Serving the Harry Potter generation: Making the magic happen

The Harry Potter generation, AKA the Millennials, have very different expectations to their predecessors of the products and services that they buy – and from whom they buy them.​

By:  Britt Myrset: Director Digital Customer and Retail Industry Lead, Norway
Kamilla Vedeler: Digital Customer Analyst, Norway
Adele Heger: Accenture Interactive Analyst, Norway

The ‘Harry Potter’ generation, – AKA the Millennials – are rapidly becoming the dominant group of consumers. And they have very different expectations to their predecessors of the products and services that they buy – and from whom they buy them. In addition, how they expect to use what they buy is different too. Millennials are looking for ‘magic’ in the experiences they get. They don’t want to deal with the tedious and time consuming details of administration and waiting. So to meet millennials’ needs, retailers and consumer goods companies must maximise the magic (and minimize all the boring details).

Brought up as the first wholly digital generation, many millennials can barely conceive of life without the internet and social media. Their experience of sharing information about themselves, their likes and dislikes has led to a willingness to share much else besides. We can see that propensity manifesting itself today in the success of Uber or AirBnB – the first global businesses of the sharing economy. But those are really just the start. With millennials far less attached to ownership than predecessor generations, sharing models will disrupt established models in an ever-increasing range of goods and services.

Millennials are not in search of products. They’re looking for solutions to their needs. They are largely indifferent to who (ie which brand) delivers what they’re looking for. And they’re more likely to trust the judgement and recommendations of their personal network (virtual and physical) than anything else. But that dependence on a network does not mean that millennials can be treated as a homogenous group. Far from it. In fact, personalisation has never been more important. Goods and services that do not meet the precise needs of millennial consumers as individuals will be rejected in favour of an alternative that can.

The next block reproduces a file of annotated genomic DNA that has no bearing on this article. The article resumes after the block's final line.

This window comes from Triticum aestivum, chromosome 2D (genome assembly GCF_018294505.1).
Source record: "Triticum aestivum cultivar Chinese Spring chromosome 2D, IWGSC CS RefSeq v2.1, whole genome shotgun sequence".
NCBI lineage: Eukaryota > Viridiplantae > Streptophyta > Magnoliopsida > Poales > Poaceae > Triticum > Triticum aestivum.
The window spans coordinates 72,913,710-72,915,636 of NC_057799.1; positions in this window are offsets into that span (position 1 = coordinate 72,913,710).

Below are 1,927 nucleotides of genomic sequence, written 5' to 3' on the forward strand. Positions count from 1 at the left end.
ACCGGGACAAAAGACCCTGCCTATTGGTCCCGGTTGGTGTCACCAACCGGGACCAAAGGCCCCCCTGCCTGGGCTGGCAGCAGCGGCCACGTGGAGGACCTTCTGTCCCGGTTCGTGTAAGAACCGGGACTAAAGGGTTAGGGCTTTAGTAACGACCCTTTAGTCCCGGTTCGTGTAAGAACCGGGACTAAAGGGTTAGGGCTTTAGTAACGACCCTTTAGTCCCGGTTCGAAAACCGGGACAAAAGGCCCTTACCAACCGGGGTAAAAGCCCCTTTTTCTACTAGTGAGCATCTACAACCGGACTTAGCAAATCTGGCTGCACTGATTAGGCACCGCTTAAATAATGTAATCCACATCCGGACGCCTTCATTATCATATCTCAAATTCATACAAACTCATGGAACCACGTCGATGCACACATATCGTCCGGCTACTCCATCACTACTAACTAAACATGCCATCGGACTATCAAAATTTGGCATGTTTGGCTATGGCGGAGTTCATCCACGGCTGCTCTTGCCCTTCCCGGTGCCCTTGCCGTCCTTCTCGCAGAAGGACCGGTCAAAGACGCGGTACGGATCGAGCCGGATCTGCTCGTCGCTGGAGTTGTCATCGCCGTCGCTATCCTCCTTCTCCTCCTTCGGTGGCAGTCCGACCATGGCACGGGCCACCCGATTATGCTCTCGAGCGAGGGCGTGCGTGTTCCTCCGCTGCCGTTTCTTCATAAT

But even here, there’s a twist. Staying on the right side of the fine line between what is considered ‘cool’ and what is viewed as ‘creepy’ is essential. Using consumer information and preferences to design and propose relevant offers is acceptable. Even applying predictive analytics to make suggestions about what consumers might want next (before they even know it themselves) is likely to be welcomed. But stray too far into personal space, with communications that go beyond talking and enter the realm of ‘stalking’, and a company will be quickly cut off. Understanding where the line lies – especially given the differences in attitudes between millennials and their ‘generation X’ predecessors – is critical.

The consumer’s ability to choose with whom they share information and which brands they trust is driving a big shift in power. Retailers once ‘owned’ consumer relationships with almost exclusive access. Digital means that’s no longer the case. Regardless of where they sit in the value chain, all consumer businesses now have an equal shot at developing trusted consumer relationships. But to build those connections, businesses need to make sure they understand how this generation is different from others. That means, first and foremost, building their offers around real consumer needs. They then need to create the formats and interactions (physical and digital) that deliver an experience to which consumers can relate and feel that was created ‘just for them’. It’s a big challenge. But millennials are not going away. And consumer businesses need to make sure they can deliver the magic this generation expects.

Read more about the Harry potter generation and digital trends in this Slideshare presentation